I sent Brandon Jennings an email the other night — partly to congratulate him for what he’s shown the balls to do, and partly to wish him well on what he’s trying to do now. By now you know what “it” is: Brandon Jennings is backing out on his commitment to Arizona to play professional basketball next season in Europe.

Unsurprisingly, a lot of people have a lot of opinions on this topic. Mine is already public knowledge.

Dan Shanoff shares my view of the situation.

His colleague Mike DeCourcy, meanwhile, is about 180 degrees away. I sat on a media panel with DeCourcy at the LeBron James Skills Academy over the weekend, and I respect dude’s experience and knowledge (although he does need to update the headshot on his column; having seen him three days ago, this photo looks to be about 20 years old). He makes a lot of very valid points here, and he might end up being right about all this. But I think he (and my colleague Lang) are missing a couple things in all this. And because Lang and I enjoy few things more than disagreeing with each other, I feel compelled to outline exactly what they’re missing below…

1, Brandon Jennings apparently did quite well on his standardized test the second time he took it, but because he hadn’t done well the first time, the testing company was suspicious and asked him to take it again. Anyone reading this who ever had to take the SAT or ACT once can imagine how much fun it wouldn’t be to have to take it two times, let alone three.

2, It’s not as if dude is googling the names of European club teams and cold calling their front offices in the hope of reaching someone who speaks English. There are people involved on his behalf — specifically Sonny Vaccaro, who knows everything about this game and everyone in it — working to make sure that it works. That’s not to say it WILL work, of course; the point is only that Brandon Jennings and his family aren’t the only ones with something at stake here. Sonny’s been dreaming of pulling off a move like this for YEARS, and he’s been laying the groundwork for a minute. His legacy is on the line to an extent, and I promise you that’s not something he takes lightly. The people involved in making this happen know what they’re doing, and they’re doing everything they can to make it work. That’ll almost definitely mean built-in endorsement cash that no flaky Euroleague GM will be able to flake out on. It’ll mean TONS of media coverage, which will raise Brandon’s profile and long-term earning potential. And it’ll mean working with a European team that has a vested interested in making this work for them, as well.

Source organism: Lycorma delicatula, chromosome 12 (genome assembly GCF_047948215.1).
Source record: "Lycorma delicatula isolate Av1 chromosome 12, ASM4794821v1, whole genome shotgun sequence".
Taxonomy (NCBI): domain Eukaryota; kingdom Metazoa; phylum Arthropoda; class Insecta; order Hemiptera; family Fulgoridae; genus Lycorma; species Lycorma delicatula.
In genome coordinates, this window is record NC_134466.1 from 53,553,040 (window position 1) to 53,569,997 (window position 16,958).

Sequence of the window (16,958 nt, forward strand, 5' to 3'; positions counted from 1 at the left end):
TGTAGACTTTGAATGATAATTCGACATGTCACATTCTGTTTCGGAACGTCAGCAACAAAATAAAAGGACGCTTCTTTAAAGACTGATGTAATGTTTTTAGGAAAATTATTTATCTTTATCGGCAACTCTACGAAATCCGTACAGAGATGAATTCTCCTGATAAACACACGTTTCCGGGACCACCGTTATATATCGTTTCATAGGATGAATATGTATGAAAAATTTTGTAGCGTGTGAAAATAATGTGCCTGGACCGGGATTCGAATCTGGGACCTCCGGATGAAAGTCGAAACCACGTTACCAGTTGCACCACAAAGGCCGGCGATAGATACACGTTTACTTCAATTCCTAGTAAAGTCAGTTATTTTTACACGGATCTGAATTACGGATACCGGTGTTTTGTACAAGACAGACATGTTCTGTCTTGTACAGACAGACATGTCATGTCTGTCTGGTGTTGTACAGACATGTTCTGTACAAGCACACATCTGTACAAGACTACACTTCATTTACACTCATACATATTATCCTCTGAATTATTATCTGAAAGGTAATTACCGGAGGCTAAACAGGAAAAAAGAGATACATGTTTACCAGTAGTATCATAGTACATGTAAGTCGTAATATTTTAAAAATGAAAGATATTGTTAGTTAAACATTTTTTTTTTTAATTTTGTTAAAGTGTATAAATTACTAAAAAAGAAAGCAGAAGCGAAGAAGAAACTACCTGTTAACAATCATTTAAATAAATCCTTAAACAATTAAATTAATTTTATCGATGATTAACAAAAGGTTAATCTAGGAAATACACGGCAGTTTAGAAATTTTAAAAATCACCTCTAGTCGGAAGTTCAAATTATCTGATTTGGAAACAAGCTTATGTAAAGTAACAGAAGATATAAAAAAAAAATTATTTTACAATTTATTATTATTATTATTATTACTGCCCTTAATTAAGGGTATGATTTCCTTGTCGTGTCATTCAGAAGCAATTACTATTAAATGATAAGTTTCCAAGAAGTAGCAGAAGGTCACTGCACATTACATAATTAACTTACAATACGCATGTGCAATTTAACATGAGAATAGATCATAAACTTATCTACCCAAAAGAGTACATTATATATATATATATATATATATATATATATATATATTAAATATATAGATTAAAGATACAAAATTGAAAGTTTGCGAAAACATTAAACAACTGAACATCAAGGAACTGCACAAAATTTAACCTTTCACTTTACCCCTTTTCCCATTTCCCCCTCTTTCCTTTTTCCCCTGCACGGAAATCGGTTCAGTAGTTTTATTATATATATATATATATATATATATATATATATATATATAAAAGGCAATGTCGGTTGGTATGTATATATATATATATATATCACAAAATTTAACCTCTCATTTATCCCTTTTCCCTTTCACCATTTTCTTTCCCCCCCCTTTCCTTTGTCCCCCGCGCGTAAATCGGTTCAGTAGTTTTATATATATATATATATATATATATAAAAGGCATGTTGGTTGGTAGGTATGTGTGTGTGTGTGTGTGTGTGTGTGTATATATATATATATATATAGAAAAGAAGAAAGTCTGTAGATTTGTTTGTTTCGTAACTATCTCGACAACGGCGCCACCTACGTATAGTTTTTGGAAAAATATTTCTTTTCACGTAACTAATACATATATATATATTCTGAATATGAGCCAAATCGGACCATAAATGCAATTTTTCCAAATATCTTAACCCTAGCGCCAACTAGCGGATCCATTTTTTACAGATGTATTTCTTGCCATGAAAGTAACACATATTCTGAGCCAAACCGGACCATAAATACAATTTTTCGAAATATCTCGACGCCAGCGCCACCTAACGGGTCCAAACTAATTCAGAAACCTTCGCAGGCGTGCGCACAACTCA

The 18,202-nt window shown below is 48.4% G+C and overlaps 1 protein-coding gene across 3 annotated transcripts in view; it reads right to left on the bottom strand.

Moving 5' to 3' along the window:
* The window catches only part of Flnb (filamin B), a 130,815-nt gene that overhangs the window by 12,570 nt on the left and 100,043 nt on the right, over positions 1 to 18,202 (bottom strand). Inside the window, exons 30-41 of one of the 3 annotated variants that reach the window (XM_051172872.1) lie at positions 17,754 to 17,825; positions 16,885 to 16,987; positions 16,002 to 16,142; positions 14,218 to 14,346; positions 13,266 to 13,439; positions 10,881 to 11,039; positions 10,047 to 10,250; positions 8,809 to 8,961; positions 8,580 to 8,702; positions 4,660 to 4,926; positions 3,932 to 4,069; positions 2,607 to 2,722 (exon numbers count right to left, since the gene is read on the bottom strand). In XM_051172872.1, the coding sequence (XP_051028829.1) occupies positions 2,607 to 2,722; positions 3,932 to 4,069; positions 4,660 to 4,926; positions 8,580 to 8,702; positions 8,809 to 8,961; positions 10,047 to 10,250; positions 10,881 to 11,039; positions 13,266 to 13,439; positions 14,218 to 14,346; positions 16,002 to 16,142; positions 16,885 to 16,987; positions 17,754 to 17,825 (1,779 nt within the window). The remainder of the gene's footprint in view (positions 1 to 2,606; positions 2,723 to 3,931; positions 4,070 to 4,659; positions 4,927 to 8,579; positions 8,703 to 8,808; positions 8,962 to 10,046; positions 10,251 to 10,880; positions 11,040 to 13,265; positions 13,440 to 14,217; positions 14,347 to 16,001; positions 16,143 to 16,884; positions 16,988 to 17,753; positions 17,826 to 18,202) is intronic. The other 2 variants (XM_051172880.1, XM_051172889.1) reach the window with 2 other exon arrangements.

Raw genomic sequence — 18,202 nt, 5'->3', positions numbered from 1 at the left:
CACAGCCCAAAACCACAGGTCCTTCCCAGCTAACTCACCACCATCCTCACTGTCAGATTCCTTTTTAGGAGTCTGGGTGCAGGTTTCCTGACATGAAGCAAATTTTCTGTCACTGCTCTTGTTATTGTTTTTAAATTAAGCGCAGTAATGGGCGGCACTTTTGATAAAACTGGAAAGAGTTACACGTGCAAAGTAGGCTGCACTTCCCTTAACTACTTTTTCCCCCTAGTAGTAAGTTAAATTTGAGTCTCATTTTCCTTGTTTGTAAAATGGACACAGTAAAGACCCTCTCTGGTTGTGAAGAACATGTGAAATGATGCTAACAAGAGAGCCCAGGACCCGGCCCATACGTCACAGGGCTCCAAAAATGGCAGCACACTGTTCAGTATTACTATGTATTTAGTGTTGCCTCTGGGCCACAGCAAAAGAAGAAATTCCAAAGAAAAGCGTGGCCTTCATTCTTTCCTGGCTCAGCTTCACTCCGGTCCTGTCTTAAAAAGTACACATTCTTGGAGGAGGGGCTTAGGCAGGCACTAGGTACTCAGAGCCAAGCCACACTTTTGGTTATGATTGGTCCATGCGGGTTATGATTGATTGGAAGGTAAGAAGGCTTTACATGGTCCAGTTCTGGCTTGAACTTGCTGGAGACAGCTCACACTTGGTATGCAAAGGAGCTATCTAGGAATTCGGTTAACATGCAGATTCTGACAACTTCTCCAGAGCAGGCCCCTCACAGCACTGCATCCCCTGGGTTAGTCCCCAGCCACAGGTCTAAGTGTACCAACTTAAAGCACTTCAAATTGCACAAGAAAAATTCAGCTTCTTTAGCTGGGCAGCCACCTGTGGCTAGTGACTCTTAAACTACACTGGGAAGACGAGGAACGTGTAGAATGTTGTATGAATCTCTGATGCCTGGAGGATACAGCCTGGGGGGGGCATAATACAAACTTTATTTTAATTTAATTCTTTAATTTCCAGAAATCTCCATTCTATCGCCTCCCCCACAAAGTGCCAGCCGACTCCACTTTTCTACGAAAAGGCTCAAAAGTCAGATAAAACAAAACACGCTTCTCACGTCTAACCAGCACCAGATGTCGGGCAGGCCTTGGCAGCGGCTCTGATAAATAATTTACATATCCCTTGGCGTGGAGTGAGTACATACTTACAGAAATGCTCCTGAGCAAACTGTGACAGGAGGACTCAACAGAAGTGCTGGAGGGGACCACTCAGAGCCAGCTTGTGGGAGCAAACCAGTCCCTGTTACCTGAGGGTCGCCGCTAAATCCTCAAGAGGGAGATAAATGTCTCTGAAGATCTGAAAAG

3, All this talk of Brandon Jennings being exposed by a year in Europe is valid, but only to a point. Put it another way: Did anyone watch this year’s NBA Draft? Particularly the part in the first round when some dude named Alexis Ajinca was taken 20th overall by the Bobcats? I hadn’t heard much of Ajinca before the Draft, and I don’t know much about him now. But I do now this: In two professional seasons in France, Ajinca averaged a whopping 4.7 points and 3.1 rebounds per game. So tell me, did Alex get “exposed” by all that top-notch competition in what is probably Europe’s third or fourth (or fifth?) best league? Well, I imagine the folks in the Bobcats’ front office (whoever they might be) would argue that Ajinca has a ton of potential — that he’s a project, and they drafted him as such. Besides, he’s a seven-footer.

Right. So was Frederic Weis.

The point is that plenty of European cats come over here with virtually no real resume but tons of potential and find themselves getting drafted in the first round — and then never pan out. Brandon may not average a triple-double next season — for all I know, he might not average 10 minutes per game — but he’s already got a resume as the best point guard in the 2008 high school class, having put up ridiculous numbers for one of the best prep programs in the country. NBA folks are well aware of this, and they’re not likely to have forgotten it by next summer, regardless of whether he lights Europe on fire in his rookie season.

Again, this may not work. Brandon Jennings may very well go to some team in Italy or Spain and struggle against the older and more physical competition. He may get stuck with an unsympathetic coach or jealous teammates who don’t care if he succeeds, and in fact may not want him to (reverse Toni Kukoc, anyone?). Maybe the cultural differences will make it hard for him to settle in and focus on his game. Or maybe he’ll just turn out to be a flashy high school kid whose game simply isn’t ready for the rigors of pro ball. All of these are real possibilities.

Personally, I think Brandon is good enough and confident enough to make this work, and I hope like hell he does. I can’t wait to watch him try.